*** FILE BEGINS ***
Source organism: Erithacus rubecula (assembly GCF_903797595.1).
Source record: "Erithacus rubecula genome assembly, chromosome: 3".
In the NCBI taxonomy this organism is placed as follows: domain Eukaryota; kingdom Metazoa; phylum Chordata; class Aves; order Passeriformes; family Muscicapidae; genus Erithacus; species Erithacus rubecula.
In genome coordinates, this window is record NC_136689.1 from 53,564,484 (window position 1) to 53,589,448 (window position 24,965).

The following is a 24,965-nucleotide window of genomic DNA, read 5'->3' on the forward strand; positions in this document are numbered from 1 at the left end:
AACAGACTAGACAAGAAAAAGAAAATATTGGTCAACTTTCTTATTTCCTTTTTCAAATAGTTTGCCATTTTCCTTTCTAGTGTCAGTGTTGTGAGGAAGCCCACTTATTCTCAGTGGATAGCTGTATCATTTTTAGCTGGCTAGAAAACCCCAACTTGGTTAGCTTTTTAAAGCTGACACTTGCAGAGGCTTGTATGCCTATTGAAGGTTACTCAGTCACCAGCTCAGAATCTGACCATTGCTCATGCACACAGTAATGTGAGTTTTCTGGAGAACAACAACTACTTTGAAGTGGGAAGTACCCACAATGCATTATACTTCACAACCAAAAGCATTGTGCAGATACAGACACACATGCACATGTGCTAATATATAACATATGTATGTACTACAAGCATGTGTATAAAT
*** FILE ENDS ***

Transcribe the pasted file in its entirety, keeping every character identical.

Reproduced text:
Source organism: Erithacus rubecula (assembly GCF_903797595.1).
Source record: "Erithacus rubecula genome assembly, chromosome: 3".
In the NCBI taxonomy this organism is placed as follows: domain Eukaryota; kingdom Metazoa; phylum Chordata; class Aves; order Passeriformes; family Muscicapidae; genus Erithacus; species Erithacus rubecula.
In genome coordinates, this window is record NC_136689.1 from 53,564,484 (window position 1) to 53,589,448 (window position 24,965).

The following is a 24,965-nucleotide window of genomic DNA, read 5'->3' on the forward strand; positions in this document are numbered from 1 at the left end:
AACAGACTAGACAAGAAAAAGAAAATATTGGTCAACTTTCTTATTTCCTTTTTCAAATAGTTTGCCATTTTCCTTTCTAGTGTCAGTGTTGTGAGGAAGCCCACTTATTCTCAGTGGATAGCTGTATCATTTTTAGCTGGCTAGAAAACCCCAACTTGGTTAGCTTTTTAAAGCTGACACTTGCAGAGGCTTGTATGCCTATTGAAGGTTACTCAGTCACCAGCTCAGAATCTGACCATTGCTCATGCACACAGTAATGTGAGTTTTCTGGAGAACAACAACTACTTTGAAGTGGGAAGTACCCACAATGCATTATACTTCACAACCAAAAGCATTGTGCAGATACAGACACACATGCACATGTGCTAATATATAACATATGTATGTACTACAAGCATGTGTATAAAT